China’s printed media is strictly controlled – but on the Internet millions of Chinese users browse over to sites such as the Singapore based zaobao.com for the latest political news about China’s leaders, and rumours relating to the Hu – Jiang handover.
Pornography makers and distributors face very severe punishments, including the death penalty, if caught in China. But owning pornography for personal use is not actually illegal. This has led broadband Internet service providers such as China Telecom, the local equivalent of BT, to post warnings to its users that hackers often lurk around pornography sites, and suggesting that they do not register any personal or banking details with such sites, as they may be stolen. Users even surf pornography in Internet bars, leading Chinese officials to insist that Internet bars install nanny software, that blocks such content. Of course such severity is met with the usual head nodding, as most such dictates are. Internet bar owners install the software, then disable it when the fuss dies down, a contact at the local police station will let them know when the next check is coming, and so life goes on. Many Internet bars even have ‘private rooms,’ where users (often truant school boys) can browse in private for a few extra pence per hour. The local press regularly runs stories on young boys disappearing for days on end into Internet cafes, which provide boxed lunches, and are open 24 hours. Users often sleep at terminals, in between bouts of network games. One popular story ran that a man stayed in an internet café in Wuhan for 60 days, non-stop, until the bar kicked him out due to his ‘body odour.’
The Internet bar has become for many Chinese youths what the pub is to British teenagers, a place to hide from their family, hang out until the early hours of the morning, playing games, but in China there’s very little drinking, the buzz is generated in the death-match shoot ‘em up games. There are an estimated 100,000 Internet bars in China. Approximately sixty thousand venues saw business suspended in a nationwide crackdown last year, and are now in the process of being amalgamated into ten officially appointed ‘Internet bar chains,’ on the McDonald’s business model.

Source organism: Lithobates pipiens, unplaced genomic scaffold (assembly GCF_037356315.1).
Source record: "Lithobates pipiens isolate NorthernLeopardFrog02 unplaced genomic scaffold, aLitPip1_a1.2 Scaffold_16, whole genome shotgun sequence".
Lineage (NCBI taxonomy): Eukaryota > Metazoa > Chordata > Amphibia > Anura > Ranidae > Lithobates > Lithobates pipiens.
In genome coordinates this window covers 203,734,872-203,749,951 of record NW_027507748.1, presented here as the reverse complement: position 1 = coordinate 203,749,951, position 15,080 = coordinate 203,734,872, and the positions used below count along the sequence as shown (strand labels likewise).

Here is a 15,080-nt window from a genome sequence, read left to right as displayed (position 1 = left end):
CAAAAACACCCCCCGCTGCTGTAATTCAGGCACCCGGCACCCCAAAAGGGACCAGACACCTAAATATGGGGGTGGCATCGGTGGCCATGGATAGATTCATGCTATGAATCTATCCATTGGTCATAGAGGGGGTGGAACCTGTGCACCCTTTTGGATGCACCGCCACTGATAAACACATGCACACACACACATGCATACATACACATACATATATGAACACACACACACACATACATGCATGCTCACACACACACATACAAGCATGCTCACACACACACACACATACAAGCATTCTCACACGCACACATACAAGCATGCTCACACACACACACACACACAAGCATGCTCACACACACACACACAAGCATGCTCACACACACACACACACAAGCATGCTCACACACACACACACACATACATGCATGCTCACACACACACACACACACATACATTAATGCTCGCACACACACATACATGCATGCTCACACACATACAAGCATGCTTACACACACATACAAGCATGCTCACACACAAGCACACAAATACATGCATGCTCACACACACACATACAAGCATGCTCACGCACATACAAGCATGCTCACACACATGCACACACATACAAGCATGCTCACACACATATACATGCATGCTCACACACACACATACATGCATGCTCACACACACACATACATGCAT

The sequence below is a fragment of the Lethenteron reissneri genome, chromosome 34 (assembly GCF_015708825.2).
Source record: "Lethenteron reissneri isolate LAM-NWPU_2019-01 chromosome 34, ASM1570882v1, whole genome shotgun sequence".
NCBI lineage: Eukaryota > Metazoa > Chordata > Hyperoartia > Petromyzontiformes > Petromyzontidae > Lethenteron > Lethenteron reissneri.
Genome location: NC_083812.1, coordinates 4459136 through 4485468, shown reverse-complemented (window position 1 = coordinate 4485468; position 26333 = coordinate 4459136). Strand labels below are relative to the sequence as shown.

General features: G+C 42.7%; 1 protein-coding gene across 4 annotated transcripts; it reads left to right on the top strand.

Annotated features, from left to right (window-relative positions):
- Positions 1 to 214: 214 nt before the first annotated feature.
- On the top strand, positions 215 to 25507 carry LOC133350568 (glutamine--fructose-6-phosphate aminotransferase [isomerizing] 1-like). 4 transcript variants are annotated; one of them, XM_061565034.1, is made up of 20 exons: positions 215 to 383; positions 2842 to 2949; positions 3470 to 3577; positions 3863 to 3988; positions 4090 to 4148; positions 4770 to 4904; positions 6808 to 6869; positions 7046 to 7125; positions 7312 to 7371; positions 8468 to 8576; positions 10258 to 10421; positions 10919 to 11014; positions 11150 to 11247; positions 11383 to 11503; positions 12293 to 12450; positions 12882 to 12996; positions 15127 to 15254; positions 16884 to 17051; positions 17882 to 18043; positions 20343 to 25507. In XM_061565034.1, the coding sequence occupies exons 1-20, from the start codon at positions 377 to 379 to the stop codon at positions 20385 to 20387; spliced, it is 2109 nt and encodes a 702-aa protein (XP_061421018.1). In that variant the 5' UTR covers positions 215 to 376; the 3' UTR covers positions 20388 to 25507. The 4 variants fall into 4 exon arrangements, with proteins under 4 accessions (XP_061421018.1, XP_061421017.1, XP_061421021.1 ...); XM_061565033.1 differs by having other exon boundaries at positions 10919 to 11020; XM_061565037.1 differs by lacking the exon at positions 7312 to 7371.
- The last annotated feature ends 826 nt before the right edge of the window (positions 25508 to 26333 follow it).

China’s Internet users are quite evenly split gender wise, and the female netizens are proving more likely to spend money on things such as cultivating online pets or shopping for clothes. One of the biggest money spinner for China’s most popular portal sites is online dating. Flirting anonymously or in person in chat rooms, via SMS text messages and bulletin boards has proved a big hit with China’s Internet users. But complaints are rising about the numbers of suggestive and frankly crude messages being sent, and a person with a popular profile can get dozens of propositions a day.
Most urban teenagers have a network of “Wangyou” (Netfriends) across the county built up via www.Tencent.com ‘s QQ chatting service, very similar to MSN’s messenger.
China’s media must make money. Slipping.
But what do those censors take offense to? Politics, but they do not interfere with ‘business’.
Business in Chinese Internet portal is racy news- SMS messages and saucy pictures, dirty jokes,
???Uninterested in domestic politics,